[Viewpoint]Save presidential politics

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[Viewpoint]Save presidential politics

An election reveals a country’s politics. That is true in Korea, where the politics being displayed are also a measure of the standards of Korean democracy.
By the way, those standards have fallen into a deep valley.
Similar to a start-up company that is imploding, the politics have fallen to a valley of death where capital keeps eroding while sales are stagnant ― even if everything possible is being done to save the business, including scraping up money from everyone within reach, trying to develop technology and frantic marketing. The chances of survival are very slim.
The political adventurism of a few candidates is destroying the efforts exerted by the entire nation in the long struggle for democracy. The basic principles of democracy, party politics and the practice of presenting political visions in an election have not yet taken root. They are adrift in a death valley.
Some say the presidential system itself is an obstacle to Korea’s democratic development. The presidential system, currently practiced in the United States and some South American countries, provokes an aggressive political war because it endows one person with excessively concentrated governing power.
The fight ends up in an arena where the people’s perception of democracy is damaged and foul play is rampant.
Perhaps that is why the upcoming election is so heated.
There is nothing more important than the presidential election in a country with a presidential system.
An election should be a stage where the parties and their candidates vie for victory or defeat based on the visions for the future they present.
However, the last-minute entrance of Lee Hoi-chang, the former chairman of the Grand National Party, into the presidential race has made all of those visions and policies disappear.
Now, the place of birth and “political weight” of each candidate have become the bases for evaluation.
An election should be a festival in which emotional confrontations and conflicting social interests can be resolved. Instead, however, the elections here tend to amplify conflicts.
The presidential election, in which politicians are repeatedly coming together and then parting ways, and the general election in April next year are becoming battlefields of coalitions and conspiracies of various political factions, wasting valuable time.
Makeshift plans due to a lack of time will only end up with poor results.
Candidates who had impugned each others’ character face a dilemma when they have to join forces.
It is hard for a president with little support to energize and rally the nation around him. Some candidates will ultimately have to sacrifice their integrity in the valley of dilemma.
How can they get out of that valley safely?
Political parties have lost a lot of their authoritative significance in contemporary politics, but they still play an important role in other democratic countries. Korea’s democracy needs strong political parties, too.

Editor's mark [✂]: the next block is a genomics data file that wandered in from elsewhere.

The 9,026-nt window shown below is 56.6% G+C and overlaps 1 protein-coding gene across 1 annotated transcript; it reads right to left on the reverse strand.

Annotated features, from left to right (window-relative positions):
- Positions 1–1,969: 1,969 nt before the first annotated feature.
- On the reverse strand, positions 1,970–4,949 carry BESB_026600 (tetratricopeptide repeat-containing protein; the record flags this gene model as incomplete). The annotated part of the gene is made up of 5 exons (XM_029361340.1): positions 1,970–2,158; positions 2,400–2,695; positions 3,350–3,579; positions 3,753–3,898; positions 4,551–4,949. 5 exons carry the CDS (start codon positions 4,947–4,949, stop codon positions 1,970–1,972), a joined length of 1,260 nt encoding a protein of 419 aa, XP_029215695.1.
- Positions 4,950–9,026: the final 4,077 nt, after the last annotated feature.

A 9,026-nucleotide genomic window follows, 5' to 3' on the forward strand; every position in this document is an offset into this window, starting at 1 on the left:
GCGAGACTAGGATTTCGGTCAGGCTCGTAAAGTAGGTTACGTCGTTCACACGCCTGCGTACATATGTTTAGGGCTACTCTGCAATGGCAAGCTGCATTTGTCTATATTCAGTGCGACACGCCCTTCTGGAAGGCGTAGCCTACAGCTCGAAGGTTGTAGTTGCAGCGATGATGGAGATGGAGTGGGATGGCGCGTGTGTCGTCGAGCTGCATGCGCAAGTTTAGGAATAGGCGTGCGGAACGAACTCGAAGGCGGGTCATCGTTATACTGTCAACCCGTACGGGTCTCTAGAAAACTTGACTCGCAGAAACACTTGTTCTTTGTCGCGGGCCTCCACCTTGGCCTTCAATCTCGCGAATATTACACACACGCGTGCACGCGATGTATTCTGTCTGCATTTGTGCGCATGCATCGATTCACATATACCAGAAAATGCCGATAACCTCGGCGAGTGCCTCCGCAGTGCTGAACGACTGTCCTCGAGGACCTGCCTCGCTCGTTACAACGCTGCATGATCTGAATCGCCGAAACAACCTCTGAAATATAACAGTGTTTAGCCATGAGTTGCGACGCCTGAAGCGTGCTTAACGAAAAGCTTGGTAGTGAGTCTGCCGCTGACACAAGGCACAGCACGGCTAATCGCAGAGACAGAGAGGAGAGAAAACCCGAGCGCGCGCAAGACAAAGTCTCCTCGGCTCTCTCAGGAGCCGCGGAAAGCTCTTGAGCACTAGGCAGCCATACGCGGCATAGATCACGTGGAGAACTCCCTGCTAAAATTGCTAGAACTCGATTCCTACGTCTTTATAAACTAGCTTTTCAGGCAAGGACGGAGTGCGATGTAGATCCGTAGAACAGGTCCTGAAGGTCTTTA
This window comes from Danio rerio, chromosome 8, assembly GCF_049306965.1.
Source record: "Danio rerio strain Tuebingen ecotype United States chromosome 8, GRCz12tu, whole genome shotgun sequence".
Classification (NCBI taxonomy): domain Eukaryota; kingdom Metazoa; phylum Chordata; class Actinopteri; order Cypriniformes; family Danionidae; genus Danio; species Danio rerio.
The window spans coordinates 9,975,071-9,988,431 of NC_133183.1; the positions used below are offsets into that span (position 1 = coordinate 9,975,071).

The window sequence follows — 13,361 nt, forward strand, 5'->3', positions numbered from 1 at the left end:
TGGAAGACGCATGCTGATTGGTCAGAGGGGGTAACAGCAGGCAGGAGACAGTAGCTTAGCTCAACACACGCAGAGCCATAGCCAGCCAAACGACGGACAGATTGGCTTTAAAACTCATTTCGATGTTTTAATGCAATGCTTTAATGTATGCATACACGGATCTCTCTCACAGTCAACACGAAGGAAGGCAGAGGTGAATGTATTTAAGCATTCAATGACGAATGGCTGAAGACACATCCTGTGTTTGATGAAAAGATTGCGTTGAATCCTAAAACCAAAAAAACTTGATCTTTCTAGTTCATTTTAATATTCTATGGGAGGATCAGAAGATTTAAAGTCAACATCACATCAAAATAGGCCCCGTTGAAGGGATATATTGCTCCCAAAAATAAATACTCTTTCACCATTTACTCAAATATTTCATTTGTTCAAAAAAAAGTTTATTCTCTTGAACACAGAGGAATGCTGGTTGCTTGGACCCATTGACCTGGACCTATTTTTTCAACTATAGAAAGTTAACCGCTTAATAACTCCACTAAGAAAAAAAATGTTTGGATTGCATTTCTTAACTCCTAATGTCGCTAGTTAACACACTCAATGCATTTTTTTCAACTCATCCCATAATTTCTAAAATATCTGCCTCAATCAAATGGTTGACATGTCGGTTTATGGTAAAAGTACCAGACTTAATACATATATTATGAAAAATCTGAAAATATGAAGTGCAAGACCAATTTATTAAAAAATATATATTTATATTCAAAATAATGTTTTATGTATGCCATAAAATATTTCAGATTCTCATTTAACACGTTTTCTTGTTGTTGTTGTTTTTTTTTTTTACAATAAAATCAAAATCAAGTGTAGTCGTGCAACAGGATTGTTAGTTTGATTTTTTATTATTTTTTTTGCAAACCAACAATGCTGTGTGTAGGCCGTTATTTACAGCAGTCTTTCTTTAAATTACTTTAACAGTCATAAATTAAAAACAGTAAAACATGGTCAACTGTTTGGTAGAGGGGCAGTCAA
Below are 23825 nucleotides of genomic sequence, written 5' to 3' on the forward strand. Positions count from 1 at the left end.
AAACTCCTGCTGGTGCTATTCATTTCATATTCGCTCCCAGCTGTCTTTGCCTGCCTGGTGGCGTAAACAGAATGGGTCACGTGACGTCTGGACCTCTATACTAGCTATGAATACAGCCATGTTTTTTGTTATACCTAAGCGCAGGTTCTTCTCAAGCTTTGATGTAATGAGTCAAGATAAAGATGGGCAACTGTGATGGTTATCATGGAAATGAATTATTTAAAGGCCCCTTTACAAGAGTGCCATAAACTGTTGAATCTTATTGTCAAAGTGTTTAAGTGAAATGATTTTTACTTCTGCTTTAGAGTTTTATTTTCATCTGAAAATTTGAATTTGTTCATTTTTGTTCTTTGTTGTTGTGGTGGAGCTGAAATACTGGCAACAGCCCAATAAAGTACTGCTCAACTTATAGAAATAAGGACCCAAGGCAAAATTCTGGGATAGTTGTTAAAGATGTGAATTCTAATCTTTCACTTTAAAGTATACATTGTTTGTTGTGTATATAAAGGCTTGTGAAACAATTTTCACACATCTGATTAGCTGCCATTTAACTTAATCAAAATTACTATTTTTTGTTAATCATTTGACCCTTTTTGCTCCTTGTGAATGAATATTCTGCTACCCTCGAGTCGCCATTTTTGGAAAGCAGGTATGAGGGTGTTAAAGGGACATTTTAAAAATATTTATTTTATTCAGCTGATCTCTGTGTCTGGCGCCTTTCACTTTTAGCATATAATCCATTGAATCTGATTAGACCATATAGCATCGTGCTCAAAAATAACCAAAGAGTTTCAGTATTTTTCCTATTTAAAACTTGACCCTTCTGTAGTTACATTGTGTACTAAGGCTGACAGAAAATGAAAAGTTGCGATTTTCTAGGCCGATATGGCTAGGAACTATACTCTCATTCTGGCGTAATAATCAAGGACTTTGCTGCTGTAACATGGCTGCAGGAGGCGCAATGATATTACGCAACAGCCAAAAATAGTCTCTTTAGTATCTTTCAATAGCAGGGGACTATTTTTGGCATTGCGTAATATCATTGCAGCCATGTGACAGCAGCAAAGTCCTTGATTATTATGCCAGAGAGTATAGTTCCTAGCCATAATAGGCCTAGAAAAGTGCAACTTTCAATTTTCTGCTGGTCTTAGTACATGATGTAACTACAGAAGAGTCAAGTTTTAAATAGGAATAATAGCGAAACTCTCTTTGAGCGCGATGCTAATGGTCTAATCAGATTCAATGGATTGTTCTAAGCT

The armies to lead the way out of these high mountains and deep valleys will be political parties.
Meetings and partings for political benefit not long before the general election cannot secure the national vision for our politics or economic stability for society.
The key is for people to observe closely the roots and leaves of political parties.
Next, avoid at all costs turning both the people and the candidates into losers and withering the power of politics.
The people’s mistrust of politics and government is reaching its peak.
Candidates urgently need to sacrifice themselves for the sake of the people. The country cannot be saved without first saving the people, who are stuck deep in a pit of mistrust.
Korea’s democracy, which was saved by the sacrifice of many students and people, cannot be trod on any more because of a few elites who are obsessed with political power.
Abstract speeches and lame excuses do nothing but disguise their desire for power.
The people are not blind. Candidates should open their eyes, which are being covered by their followers who want to grasp leftover power. They also should not put everything on the upcoming presidential election.
Look to the future. If they do so, the values they declare will survive, even if they lose the election.
Next, the political limits of the presidential system must be overcome.
The presidential system in which the winner takes all escalates political confrontation. Hostile confrontations can be lessened by establishing solidarities among diverse forces.
Solidarities have started to be created in our society. A policy solidarity, which transcends strategic solidarity for attack and old-fashioned strategies based on regionalism, should be brought about.
Keep in mind that the more confused politics becomes, the more highly regarded vision and policy leadership will be.

*The writer is a professor of political science at Seoul National University. Translation by the JoongAng Daily staff.

by Lee Dal-gon
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